On Saturday, the 4th of June, 2022, we attended the Evergreen Tabletop Expo in Redmond, Seattle. It was our first visit to Seattle, and as we crested the hill and saw the city laid out below us, I was delighted to feel excitement fizzing inside my chest.
I have travelled so much, and felt so jaded from it, that I thought maybe I couldn’t feel that thrill of seeing a place I had only heard about. It surprised me that I felt that way about Seattle, but Nirvana was such a big part of my formative years that I guess the city they came from was more strongly connected to my emotions than I expected.
We got up at 5am, and left before 6, picking up doughnuts to snack on, and coffee for George. We shared a glazed doughnut so I could take my morning meds, then I got behind the wheel and started north on 205.
I haven’t driven much since we got here this time around, for a lot of reasons, so this was a big move – but I also promised George that he wasn’t going to be doing all the driving this time, and I wanted to keep my promise. The aim was that I would drive until I was tired, or until we got into the greater Seattle area, in case my lack of driving experience in the USA made the city environment too overwhelming. I was right about that – at times, there were 7 lanes of heavy traffic to negotiate! I’m still getting used to driving on the “wrong” side of the road, so that would have been a bit much.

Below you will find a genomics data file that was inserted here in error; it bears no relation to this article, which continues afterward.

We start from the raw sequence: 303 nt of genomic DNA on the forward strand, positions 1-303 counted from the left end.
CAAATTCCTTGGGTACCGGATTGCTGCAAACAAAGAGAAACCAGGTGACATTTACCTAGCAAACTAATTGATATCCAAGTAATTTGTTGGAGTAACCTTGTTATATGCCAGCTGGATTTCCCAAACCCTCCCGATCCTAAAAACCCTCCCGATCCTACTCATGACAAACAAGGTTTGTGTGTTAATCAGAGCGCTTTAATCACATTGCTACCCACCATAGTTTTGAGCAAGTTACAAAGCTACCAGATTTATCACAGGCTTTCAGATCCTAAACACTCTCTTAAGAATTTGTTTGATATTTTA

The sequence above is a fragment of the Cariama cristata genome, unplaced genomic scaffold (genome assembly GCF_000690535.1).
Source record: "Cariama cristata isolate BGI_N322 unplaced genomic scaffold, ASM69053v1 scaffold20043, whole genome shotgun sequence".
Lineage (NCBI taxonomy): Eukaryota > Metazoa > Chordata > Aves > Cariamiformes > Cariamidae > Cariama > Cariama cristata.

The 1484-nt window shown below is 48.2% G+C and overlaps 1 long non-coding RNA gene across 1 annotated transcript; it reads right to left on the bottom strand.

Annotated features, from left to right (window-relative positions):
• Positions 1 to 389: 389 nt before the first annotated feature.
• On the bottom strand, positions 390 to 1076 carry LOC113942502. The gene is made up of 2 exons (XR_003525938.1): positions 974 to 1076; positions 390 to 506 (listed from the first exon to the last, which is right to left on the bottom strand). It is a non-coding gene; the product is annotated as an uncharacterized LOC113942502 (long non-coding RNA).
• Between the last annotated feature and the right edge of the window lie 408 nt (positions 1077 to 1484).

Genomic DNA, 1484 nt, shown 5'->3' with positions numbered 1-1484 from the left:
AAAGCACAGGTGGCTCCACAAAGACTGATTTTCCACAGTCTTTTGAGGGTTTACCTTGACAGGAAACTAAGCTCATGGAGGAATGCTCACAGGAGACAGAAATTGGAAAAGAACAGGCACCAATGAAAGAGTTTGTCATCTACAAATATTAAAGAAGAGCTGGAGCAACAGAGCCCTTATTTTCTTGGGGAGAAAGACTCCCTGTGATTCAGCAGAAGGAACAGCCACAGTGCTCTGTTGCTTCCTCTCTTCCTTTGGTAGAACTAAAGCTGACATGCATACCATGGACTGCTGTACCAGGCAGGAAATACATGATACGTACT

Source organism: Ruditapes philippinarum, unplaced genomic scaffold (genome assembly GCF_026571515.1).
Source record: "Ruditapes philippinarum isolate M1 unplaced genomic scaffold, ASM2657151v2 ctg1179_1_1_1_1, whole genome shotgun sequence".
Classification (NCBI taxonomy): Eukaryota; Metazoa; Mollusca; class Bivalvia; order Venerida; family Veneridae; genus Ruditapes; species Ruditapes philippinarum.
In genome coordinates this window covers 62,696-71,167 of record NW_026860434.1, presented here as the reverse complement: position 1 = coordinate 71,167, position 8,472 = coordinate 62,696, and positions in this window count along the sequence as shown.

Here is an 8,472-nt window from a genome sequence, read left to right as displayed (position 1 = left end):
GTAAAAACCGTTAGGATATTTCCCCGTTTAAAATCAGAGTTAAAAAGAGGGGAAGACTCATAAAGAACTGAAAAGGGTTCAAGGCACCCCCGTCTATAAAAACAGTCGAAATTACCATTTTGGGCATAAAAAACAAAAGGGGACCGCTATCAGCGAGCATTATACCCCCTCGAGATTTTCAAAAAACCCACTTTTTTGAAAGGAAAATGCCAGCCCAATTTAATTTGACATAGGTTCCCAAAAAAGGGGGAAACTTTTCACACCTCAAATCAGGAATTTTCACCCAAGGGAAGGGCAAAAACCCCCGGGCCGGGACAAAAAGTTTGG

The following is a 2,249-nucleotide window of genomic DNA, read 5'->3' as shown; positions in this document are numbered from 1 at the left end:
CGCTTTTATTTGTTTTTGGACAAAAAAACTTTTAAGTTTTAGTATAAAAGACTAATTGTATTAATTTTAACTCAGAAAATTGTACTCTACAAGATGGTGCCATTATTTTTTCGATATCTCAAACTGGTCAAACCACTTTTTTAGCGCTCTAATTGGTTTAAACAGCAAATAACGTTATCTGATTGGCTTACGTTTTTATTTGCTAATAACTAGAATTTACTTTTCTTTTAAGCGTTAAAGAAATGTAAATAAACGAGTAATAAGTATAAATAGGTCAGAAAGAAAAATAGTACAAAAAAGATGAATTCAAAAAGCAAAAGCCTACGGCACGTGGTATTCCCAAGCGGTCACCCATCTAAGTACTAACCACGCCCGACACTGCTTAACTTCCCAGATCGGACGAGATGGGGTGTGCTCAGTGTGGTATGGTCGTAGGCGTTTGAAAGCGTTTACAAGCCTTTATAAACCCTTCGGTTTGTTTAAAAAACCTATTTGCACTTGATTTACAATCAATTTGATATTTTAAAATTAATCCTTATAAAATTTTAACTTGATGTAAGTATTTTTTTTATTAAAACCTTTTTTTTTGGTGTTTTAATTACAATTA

We swapped drivers at Centralia, and George got us safely to Patty’s Eggnest in Northgate to meet up with my Facebook friend, Cindy.
Cindy is an experienced gamer, and she was kind enough to play-test two of the games we brought with us, One Person’s Trash and The Valley, which I will cover further on in this entry. We had never met in person, so we thought we should get breakfast together first and get used to each other before we dived into the convention. Cindy’s recommendation of Patty’s Eggnest was great – I really enjoyed my “mini” (lol) meal, and George was pleased with his omelette.
Once we got to Redmond, it was another of those really American experiences that remind me that I am not “from here”: the hotel where the convention was being held was in the middle of a really artificial-feeling “town centre” that felt like it had all been designed and built at the same time, to the same design, like a Disney town. It was attractive in a very curated, oversized, commercially American way.